Proving once again that the only way to keep a secret is to not share it, Lenovo seems to have accidentally published the specifications of AMD’s yet-to-be announced Ryzen 3 2300X and Ryzen 5 2500X processors. The new chips are aimed at mid-range systems, but feature an unlocked multiplier as well as XFR on-the-fly frequency adjustment, which makes them particularly appealing to enthusiasts looking for additional bits of performance.

Lenovo will offer AMD’s Ryzen 3 2300X and Ryzen 5 2500X processors with its ThinkCentre M725 SFF desktops along with a variety of other CPUs from the manufacturer, based on the spec sheet (published below). Eventually, AMD will make the chips available to its retail customers, replacing existing Ryzen 3 1300X and Ryzen 5 1500X products, but exact launch dates are unknown.

The first details about the Ryzen 3 2300X and Ryzen 5 2500X processors were published back in May, so now we just need to fill in the gaps. Both CPUs feature four cores (with or without SMT) clocked at 3.5 – 3.6 GHz default that can automatically boost their frequency to 4 GHz, an increase when compared to the first-generation Ryzen chips. Besides, the new CPUs support DDR-2933 memory, another upgrade of Zen+ designs vs. original Zen. As for thermal dissipation, the chips are speced for a 65 W TDP, which makes them compatible with a wide range of systems. 

AMD Ryzen 3 2300X and Ryzen 5 2500X Brief Specs
  Ryzen 5
2500X
Ryzen 5
1500 X
Ryzen 3 2300X Ryzen 3 1300X
CPU Cores/Threads 4/8 4/4
Base CPU Frequency 3.6 GHz 3.5 GHz 3.5 GHz 3.5 GHz
Turbo CPU Frequency 4 GHz 3.7 GHz 4 GHz 3.7 GHz
TDP @ Base Frequency 65 W
L1 Cache I: 64K. D: 32K
L2 Cache 512 KB per core
L3 Cache 16 MB 8 MB
DRAM Support DDR4-2933 DDR4-2667 DDR4-2933 DDR4-2667
PCIe Lanes (CPU) 16 Free + 4 NVMe
Price ? $150 ? $125
Bundled Cooler ? Wraith Spire ? Wraith Stealth

Lenovo has been offering its ThinkCentre M725 SFF desktops since July, so the new processors from AMD are already in production and are available to select customers. It is highly likely that the CPUs will hit retail in the coming weeks. As for MSRPs, they will probably be comparable with those of existing Ryzen 3 1300X and Ryzen 5 1500X chips.

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Source: Lenovo (via Tom’s Hardware)

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  • T1beriu - Wednesday, August 08, 2018 - link

    Where is it specified in Lenovo's leak that 2500X has 16 MB L3? I'm asking because previous leaks revealed 8 MB L3 for 2500X. Reply
  • Chyll2 - Wednesday, August 08, 2018 - link

    why would it get downgraded to 8mb when 1500x has 16mb. Reply
  • Dragonstongue - Wednesday, August 08, 2018 - link

    1500x is Ryzen "generation 1" Ryzen 2xxx is Ryzen +, similar design, BUT AMD also did some changes to reduce CCX latency, so likely they would have also re-arranged the cores design, L3 per core complex etc etc. Reply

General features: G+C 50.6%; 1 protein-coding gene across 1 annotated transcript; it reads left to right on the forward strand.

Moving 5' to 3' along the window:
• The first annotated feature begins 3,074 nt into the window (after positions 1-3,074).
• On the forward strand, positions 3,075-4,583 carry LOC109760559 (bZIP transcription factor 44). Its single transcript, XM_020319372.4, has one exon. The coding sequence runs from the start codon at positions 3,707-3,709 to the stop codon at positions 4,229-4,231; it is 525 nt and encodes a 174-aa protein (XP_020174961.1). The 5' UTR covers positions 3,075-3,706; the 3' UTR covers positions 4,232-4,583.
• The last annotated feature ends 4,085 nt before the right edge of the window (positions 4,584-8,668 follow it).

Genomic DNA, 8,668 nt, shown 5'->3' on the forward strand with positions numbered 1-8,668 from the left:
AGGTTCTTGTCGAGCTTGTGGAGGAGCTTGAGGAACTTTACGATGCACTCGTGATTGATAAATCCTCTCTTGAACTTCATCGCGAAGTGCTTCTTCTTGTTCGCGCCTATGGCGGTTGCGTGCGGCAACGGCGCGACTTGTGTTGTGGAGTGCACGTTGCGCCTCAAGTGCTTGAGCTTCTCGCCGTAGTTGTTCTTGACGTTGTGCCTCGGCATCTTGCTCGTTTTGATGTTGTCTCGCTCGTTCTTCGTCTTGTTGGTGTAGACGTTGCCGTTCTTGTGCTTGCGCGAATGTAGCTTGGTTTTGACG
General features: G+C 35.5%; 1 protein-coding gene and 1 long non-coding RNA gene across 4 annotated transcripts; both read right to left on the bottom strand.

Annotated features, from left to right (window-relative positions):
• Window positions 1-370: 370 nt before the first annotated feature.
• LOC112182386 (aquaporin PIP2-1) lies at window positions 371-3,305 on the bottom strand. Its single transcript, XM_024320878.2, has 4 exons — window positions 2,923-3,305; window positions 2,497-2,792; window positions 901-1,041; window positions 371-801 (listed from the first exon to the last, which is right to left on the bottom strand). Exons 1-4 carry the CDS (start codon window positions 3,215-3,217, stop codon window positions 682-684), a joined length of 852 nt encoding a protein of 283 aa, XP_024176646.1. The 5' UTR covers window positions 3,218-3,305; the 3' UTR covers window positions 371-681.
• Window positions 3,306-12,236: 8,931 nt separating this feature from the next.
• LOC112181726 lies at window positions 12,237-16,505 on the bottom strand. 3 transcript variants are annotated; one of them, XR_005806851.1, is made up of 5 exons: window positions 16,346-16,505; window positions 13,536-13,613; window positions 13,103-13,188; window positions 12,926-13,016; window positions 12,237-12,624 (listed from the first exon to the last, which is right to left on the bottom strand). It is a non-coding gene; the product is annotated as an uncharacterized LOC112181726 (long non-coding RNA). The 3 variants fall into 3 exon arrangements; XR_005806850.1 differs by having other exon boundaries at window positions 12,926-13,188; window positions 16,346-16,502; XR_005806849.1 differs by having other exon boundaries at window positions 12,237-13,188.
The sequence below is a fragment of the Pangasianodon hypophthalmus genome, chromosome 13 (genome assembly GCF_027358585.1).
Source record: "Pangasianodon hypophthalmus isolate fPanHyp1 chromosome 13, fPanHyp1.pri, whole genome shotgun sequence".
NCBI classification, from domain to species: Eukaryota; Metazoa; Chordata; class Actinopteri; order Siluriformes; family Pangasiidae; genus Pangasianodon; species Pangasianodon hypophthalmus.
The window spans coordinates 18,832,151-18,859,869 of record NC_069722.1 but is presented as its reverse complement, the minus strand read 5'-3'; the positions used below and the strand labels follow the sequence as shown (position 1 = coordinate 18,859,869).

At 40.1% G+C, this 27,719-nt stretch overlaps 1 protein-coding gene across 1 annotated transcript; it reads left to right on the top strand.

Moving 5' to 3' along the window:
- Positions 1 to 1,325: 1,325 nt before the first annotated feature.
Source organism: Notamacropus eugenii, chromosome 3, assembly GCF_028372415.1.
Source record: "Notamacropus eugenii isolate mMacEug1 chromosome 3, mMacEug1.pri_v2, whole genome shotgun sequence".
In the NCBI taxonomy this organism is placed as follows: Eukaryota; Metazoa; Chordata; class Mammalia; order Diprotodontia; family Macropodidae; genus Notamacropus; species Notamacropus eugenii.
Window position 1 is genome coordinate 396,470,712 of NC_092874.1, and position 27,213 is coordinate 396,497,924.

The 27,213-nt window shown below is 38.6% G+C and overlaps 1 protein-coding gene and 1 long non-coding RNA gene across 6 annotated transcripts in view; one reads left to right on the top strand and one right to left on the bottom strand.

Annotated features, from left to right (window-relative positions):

• drajitshnew - Wednesday, August 08, 2018 - link

    Please confirm whether Ryzen have 16GPU+4NVME+chipset lanes or these are the same lanes from the chipset. Reply
  • Trixanity - Wednesday, August 08, 2018 - link

    It's 24 lanes total. Reply
  • Dragonstongue - Wednesday, August 08, 2018 - link

    as for folks "complaining" only 8mb L3 cache, likely will make very little difference in the real world with only 4 cores and 8 threads to take advantage of it A and B it is 1/2 of what 2700x is (which has 16mb) and 2600 which has 16mb also (still uses 2 clusters so it makes sense)

    now the 2200/2400g only have 4mb L3 cache, so likely it was "cut" from a failed core for Ryzen 2700x/2600 that could not be sold as such, so "lost" 1 core complex (4 core and 8 thread and also lost 8mb L3 as a result)

    either way, more L3 than 2200/2400g have and maybe, just maybe ~$90 for 2300x ~$140 for 2500x (hoping to see below $125 CAD and $200 CAD for 2300x-2500x respectively, but I doubt it)

    would be "excellent" if they both could reliably hit 4-4.2Ghz all core turbo WITH CnQ active, time will tell once 3rd party legit reviewers get their hands on them (if they bother) and test them thoroughly, this time around there might actually be a justifiable performance difference between them for the price unlike the 2200/2400g where that extra cost in the real world 8/10 did not show as well as it could..maybe L3 cache amount, maybe because the 2400g was already up against its TDP limit?
    Reply
  • Trixanity - Wednesday, August 08, 2018 - link

    The G designates graphics. It's a completely different die hence the different code names (Pinnacle Ridge and Raven Ridge). Raven Ridge is also still on 14nm. The GPU takes the place of the second CCX. The cut L3 cache might be for die size and/or cost saving measures. Raven Ridge is slightly bigger too. Reply

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